There is a need to continuously search for new ways for young people to participate online. But a good starting point can be the use of tools that young people already have, which are both familiar and accessible. 

  • For example, a project in Finland, Unelmien Jyväskylä – Minecraft camp (06/2021), Hallintokortteli, used the popular videogame, Minecraft, as way for young people to engage with civil society and build a new world.  The project reached a new group of young people (half of the participants were girls), that had not been involved in similar youth work activities before. It also gave them a platform to raise their voices in a new way (the project involved designing an inclusive public space).   
  • The Flow project, organised by SCI, was a series of online events, which focussed on the challenges of Europe in a globalised world. The organisers wanted to ensure full participation and inclusion and so they set about co-creating the events with participants, who jointly created a set of rules/an agreement, considering issues such as how to communicate with each other; how to deal with different language levels; coping with poor internet connections; who gets to take the floor for how long; including “trigger warnings” for potentially difficult topics. The focus was on ensuring the spaces were safe and allowed for full participation by taking care of people’s wellbeing.


Top tips for ensuring digital inclusion and participation


  • Don’t use discriminatory language. 
  • Avoid slurs relating to disability. 
  • Practical tip – talk about “needs”, not “special needs”.
  • Pronouns – can’t be assumed, ask people how they would like to be referred to.

Online accessibility:

  • Online content must be accessible to screen readers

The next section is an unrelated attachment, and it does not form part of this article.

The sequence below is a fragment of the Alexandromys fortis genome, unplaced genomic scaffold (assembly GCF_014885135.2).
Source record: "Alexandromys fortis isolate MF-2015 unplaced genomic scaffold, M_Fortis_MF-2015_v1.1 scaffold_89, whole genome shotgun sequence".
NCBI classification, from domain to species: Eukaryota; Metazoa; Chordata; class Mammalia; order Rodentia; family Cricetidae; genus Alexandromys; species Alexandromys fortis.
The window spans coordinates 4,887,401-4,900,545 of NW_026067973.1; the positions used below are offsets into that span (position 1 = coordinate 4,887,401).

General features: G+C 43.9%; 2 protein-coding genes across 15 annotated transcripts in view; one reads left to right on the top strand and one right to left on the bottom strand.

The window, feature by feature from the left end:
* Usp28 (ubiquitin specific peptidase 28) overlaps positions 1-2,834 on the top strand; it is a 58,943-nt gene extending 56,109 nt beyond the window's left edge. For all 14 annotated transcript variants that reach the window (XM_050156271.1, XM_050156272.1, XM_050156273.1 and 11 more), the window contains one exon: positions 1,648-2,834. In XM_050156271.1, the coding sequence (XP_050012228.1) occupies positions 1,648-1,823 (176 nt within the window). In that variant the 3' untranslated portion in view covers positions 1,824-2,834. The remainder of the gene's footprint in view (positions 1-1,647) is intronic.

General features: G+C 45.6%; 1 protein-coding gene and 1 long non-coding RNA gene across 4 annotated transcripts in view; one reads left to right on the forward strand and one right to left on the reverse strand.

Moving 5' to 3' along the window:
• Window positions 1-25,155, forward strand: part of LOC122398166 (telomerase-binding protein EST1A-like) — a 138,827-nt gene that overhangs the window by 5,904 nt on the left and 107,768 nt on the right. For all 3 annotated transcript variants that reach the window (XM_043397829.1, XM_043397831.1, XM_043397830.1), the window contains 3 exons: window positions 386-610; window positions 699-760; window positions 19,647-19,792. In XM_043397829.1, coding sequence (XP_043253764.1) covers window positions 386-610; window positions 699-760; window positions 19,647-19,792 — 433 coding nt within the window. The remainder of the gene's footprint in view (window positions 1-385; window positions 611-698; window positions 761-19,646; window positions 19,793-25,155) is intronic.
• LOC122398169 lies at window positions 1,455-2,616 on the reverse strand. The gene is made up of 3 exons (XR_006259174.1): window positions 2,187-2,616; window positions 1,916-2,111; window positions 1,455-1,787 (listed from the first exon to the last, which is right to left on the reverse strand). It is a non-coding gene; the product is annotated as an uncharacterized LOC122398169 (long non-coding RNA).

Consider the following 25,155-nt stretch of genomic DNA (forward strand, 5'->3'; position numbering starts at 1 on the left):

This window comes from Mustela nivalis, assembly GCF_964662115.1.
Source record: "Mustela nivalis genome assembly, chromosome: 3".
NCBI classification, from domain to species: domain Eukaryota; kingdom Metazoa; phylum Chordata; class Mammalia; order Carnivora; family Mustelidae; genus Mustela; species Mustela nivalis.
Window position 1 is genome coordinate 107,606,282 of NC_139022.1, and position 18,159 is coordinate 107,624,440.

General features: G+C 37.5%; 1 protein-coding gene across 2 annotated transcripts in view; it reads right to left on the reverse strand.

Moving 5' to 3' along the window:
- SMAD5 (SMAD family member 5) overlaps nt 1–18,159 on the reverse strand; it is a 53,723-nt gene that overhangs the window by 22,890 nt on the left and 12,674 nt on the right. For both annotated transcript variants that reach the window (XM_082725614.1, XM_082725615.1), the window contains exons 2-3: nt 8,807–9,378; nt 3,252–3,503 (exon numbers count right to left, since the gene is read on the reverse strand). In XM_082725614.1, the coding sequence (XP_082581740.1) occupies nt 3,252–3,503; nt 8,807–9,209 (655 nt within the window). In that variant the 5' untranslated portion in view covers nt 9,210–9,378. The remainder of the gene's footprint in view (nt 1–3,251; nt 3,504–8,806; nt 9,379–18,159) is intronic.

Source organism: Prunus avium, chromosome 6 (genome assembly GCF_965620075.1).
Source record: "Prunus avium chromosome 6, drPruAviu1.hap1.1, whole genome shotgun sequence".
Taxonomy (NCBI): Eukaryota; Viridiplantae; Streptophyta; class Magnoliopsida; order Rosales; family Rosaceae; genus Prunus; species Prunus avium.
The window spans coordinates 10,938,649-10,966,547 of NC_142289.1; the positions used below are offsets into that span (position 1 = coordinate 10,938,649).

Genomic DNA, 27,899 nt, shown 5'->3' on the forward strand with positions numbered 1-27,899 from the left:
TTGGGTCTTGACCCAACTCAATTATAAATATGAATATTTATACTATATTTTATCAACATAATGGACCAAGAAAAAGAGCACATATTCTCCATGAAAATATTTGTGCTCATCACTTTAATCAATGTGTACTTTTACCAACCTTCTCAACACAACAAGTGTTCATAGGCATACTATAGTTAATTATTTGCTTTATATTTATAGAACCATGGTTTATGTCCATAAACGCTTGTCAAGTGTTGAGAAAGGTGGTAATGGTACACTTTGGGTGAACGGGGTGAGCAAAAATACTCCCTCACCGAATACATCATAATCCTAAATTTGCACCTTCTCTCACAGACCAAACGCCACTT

• Everything must be clear and readable – think about text size and the clarity of the font that is used, for example.
  • Visual tips – the contrast on a screen must be good (look for contrast checkers online); Avoid visual clutter in the background.


  • Co-creation of digital spaces creates spaces that are designed for the needs of participant
  • Co-creation in between participants and trainers allows the opportunity to ask people what they need in order to make them feel safe.

Using an intersectional lens means organiser see what obstacles there may be for different participants.

Panel: “Participation and Inclusion in the Age of Digital Transformation” 

This was the second of six panel sessions hosted by SALTO Participation & Information Resource Centre (SALTO PI) and SALTO Inclusion and Diversity Resource Centre (SALTO I&D) on Inclusive & Participatory Digital Transformation.

The event featured:

  • Jasmin Rukolainen (Communications Officer in Communication and Accessibility at The Peace Education Institute in Finland)
  • Adina Serban (Youth Work Researcher)
  • Thomas Schallhart (Political Educator) 
  • Panu Räsänen (Youth Worker & Planning officer at Verke – Centre for expertise on Digital youth work)



Photo of Sarah Farndale
Sarah Farndale

Sarah is a communications specialist with 15 years' experience working in-house for a wide range of organisations and institutions, from international NGOs to EU associations and institutions. More recently, she has been advising clients as a freelance communications consultant - based in Brussels - working with organisations on enhancing their communications.